On September 28, 1997, at 1730 central daylight time, a Piper PA-28-181, N35652, lost engine power and executed an emergency landing in Fulton, Mississippi. The airplane was operated by the pilot under the provisions of Title 14 CFR Part 91 and visual flight rules. A visual flight rules flight plan was filed, but not activated, for this personal flight. The private pilot and his passenger both received minor injuries, and the airplane was substantially damaged. The flight originated for Waycross, Georgia at 1405 eastern daylight time.

According to the pilot, he planned a long flight from Waycross, Georgia to Hamilton, Alabama. Although the manual said the engine would consume 8.8 gallons per hour (gph), the pilot planned his fuel consumption using 10 gph, allowing for a margin of error. The airplane had full tanks upon departing from Waycross. Although the pilot stated he tried to open his flight plan, the pilot was unable to establish communication with the flight service station. Upon arriving at Hamilton, the pilot found that no one was there to fuel the airplane. After considering his fuel remaining, the pilot attempted to fly to Tupelo, Mississippi to refuel the airplane. It was an additional 30 miles. About 10 minutes after leaving Hamilton, the engine sputtered and quit. The pilot used the restart procedure and was able to restart the airplane, only to have it sputter and quit again. He made an emergency landing, approximately 18 miles outside of Tupelo.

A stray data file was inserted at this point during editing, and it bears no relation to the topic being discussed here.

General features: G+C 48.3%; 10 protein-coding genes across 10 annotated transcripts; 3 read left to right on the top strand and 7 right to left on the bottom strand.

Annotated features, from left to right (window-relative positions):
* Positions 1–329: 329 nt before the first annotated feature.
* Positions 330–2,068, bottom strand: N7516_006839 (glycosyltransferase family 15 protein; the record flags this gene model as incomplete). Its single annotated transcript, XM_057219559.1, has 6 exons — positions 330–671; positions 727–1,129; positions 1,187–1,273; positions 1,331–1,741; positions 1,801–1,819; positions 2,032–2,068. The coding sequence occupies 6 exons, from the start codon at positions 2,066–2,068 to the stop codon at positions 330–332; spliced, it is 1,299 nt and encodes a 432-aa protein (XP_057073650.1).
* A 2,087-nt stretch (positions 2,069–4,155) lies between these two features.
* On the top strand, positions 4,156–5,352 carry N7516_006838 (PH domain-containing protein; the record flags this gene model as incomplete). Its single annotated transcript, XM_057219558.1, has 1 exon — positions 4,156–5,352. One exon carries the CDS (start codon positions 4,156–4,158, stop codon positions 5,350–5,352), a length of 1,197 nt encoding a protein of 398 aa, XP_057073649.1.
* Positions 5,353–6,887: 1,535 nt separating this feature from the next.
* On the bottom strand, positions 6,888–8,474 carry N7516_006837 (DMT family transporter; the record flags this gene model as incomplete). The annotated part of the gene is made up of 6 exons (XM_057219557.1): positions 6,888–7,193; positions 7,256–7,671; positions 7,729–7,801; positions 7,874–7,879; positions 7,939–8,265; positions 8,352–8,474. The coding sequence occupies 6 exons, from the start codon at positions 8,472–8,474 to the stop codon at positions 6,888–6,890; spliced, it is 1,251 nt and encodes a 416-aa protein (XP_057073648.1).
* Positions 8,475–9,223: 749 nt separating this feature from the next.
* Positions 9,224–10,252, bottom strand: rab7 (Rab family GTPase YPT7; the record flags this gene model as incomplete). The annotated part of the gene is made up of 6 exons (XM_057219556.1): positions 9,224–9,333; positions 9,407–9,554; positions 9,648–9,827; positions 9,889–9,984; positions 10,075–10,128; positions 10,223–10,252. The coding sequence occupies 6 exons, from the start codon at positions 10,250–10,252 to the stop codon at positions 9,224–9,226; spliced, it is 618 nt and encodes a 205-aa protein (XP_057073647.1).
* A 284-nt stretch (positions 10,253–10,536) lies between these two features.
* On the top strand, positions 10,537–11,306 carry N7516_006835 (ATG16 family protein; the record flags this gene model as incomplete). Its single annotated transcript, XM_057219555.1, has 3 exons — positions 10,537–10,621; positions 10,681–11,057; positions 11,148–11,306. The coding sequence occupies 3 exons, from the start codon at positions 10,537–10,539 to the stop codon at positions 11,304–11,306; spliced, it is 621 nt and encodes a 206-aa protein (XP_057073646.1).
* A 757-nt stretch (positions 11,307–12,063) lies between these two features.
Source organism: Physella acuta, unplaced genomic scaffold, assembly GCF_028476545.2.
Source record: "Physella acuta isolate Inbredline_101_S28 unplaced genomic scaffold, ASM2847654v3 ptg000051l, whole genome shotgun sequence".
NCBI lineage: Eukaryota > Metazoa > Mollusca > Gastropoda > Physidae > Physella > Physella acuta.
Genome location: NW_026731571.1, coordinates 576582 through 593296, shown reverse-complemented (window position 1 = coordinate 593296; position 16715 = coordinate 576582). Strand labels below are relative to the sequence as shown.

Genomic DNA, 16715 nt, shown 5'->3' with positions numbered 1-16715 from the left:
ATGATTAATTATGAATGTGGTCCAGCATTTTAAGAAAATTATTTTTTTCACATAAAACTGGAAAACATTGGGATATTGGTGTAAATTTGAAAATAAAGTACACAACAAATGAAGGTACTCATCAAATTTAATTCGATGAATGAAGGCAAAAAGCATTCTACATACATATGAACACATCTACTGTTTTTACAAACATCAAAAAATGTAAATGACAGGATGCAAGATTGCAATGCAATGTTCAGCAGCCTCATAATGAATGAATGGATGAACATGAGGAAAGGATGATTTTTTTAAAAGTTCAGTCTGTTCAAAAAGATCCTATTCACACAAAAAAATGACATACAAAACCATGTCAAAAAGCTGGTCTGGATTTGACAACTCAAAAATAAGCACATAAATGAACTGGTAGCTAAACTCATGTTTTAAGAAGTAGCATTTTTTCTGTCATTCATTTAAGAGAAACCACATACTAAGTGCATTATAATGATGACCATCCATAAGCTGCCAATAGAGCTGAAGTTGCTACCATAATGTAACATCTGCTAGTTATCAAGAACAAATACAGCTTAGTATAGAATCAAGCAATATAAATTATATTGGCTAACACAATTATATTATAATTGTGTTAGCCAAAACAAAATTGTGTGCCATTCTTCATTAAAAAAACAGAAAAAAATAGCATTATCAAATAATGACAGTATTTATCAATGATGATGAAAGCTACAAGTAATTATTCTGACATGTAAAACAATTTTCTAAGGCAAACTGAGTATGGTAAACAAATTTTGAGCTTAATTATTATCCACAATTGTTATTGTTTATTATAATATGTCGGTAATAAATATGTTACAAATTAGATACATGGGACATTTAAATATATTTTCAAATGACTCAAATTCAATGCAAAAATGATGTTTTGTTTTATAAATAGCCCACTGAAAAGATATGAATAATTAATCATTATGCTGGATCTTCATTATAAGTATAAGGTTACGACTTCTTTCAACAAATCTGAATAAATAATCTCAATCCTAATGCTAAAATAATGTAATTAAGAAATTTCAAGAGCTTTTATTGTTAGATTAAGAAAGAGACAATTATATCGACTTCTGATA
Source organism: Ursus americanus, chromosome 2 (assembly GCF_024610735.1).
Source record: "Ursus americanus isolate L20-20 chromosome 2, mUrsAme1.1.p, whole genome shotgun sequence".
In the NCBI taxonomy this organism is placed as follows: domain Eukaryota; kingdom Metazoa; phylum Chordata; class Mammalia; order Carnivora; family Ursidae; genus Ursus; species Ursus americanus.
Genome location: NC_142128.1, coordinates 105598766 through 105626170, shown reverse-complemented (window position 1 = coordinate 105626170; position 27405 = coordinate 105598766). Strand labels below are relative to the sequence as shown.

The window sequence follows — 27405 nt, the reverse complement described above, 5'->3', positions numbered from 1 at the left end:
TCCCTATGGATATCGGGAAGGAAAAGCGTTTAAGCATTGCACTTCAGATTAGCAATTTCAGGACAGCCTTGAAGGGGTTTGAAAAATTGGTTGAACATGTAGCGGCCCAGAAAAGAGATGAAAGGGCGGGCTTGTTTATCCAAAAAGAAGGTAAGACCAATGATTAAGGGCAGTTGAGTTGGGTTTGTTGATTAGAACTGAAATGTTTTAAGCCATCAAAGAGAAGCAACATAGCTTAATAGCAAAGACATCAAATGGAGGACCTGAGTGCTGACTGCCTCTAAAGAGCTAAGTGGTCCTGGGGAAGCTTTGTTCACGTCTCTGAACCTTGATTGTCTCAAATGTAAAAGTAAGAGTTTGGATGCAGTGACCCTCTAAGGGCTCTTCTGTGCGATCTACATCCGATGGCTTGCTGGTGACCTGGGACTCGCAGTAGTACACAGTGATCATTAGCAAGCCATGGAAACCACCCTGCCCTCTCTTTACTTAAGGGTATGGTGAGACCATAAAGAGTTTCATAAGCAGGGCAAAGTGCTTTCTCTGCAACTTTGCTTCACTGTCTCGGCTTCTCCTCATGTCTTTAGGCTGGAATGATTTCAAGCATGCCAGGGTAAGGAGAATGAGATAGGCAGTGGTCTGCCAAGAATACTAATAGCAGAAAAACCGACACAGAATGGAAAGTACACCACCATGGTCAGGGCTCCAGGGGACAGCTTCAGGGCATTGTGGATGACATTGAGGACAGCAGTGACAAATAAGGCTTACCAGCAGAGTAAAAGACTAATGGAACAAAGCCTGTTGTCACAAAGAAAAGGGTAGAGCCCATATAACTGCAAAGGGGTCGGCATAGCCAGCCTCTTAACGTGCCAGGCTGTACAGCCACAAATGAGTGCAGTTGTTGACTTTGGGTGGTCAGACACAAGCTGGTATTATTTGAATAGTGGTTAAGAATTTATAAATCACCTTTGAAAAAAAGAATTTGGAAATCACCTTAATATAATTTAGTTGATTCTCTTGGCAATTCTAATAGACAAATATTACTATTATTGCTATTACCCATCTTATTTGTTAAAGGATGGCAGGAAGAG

The FAA inspector indicated that he confirmed that the airplane had full tanks upon departure from Waycross. He also indicated that after completing fuel consumption calculations the airplane would not have run out of fuel.

After a cursory examination of the engine, the carburetor was sent to Precision Airmotive Corporation, Everett, Washington, for inspection. It was determined during a teardown that the carburetor was sending a rich fuel/air mixture to the engine. The economizer screw was one full turn rich. There was also a bench test done on the carburetor in which five different settings were simulated. By changing the airflow and manifold pressure through the carburetor, it was possible to simulate five throttle settings from idle to full throttle. While bench testing the carburetor, it was noted that when the airflow was set at 400, 700, and 900 lbs/hr, the carburetor was above the rich limits. (see attached report) According to Precision Airmotive Corporation, these airflow settings coincide with the cruise settings in most airplanes.

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